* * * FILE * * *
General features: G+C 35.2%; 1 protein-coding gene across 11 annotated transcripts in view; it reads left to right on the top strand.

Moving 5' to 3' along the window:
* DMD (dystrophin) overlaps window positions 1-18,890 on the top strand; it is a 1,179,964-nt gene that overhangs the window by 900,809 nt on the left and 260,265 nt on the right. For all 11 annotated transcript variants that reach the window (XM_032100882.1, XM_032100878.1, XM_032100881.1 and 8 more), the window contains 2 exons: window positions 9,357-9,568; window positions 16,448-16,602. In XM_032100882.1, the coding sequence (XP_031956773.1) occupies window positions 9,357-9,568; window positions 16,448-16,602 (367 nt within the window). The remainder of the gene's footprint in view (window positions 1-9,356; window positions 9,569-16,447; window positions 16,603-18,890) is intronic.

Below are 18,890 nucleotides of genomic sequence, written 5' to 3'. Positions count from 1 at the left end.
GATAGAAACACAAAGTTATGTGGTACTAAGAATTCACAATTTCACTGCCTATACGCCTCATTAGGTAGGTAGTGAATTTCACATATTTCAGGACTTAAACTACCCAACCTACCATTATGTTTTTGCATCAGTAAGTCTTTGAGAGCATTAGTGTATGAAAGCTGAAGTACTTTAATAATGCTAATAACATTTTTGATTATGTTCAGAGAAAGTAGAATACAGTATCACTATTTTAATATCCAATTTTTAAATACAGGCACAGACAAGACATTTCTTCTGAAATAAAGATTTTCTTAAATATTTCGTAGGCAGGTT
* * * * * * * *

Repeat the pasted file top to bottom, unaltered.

General features: G+C 35.2%; 1 protein-coding gene across 11 annotated transcripts in view; it reads left to right on the top strand.

Moving 5' to 3' along the window:
* DMD (dystrophin) overlaps window positions 1-18,890 on the top strand; it is a 1,179,964-nt gene that overhangs the window by 900,809 nt on the left and 260,265 nt on the right. For all 11 annotated transcript variants that reach the window (XM_032100882.1, XM_032100878.1, XM_032100881.1 and 8 more), the window contains 2 exons: window positions 9,357-9,568; window positions 16,448-16,602. In XM_032100882.1, the coding sequence (XP_031956773.1) occupies window positions 9,357-9,568; window positions 16,448-16,602 (367 nt within the window). The remainder of the gene's footprint in view (window positions 1-9,356; window positions 9,569-16,447; window positions 16,603-18,890) is intronic.

Below are 18,890 nucleotides of genomic sequence, written 5' to 3'. Positions count from 1 at the left end.
GATAGAAACACAAAGTTATGTGGTACTAAGAATTCACAATTTCACTGCCTATACGCCTCATTAGGTAGGTAGTGAATTTCACATATTTCAGGACTTAAACTACCCAACCTACCATTATGTTTTTGCATCAGTAAGTCTTTGAGAGCATTAGTGTATGAAAGCTGAAGTACTTTAATAATGCTAATAACATTTTTGATTATGTTCAGAGAAAGTAGAATACAGTATCACTATTTTAATATCCAATTTTTAAATACAGGCACAGACAAGACATTTCTTCTGAAATAAAGATTTTCTTAAATATTTCGTAGGCAGGTT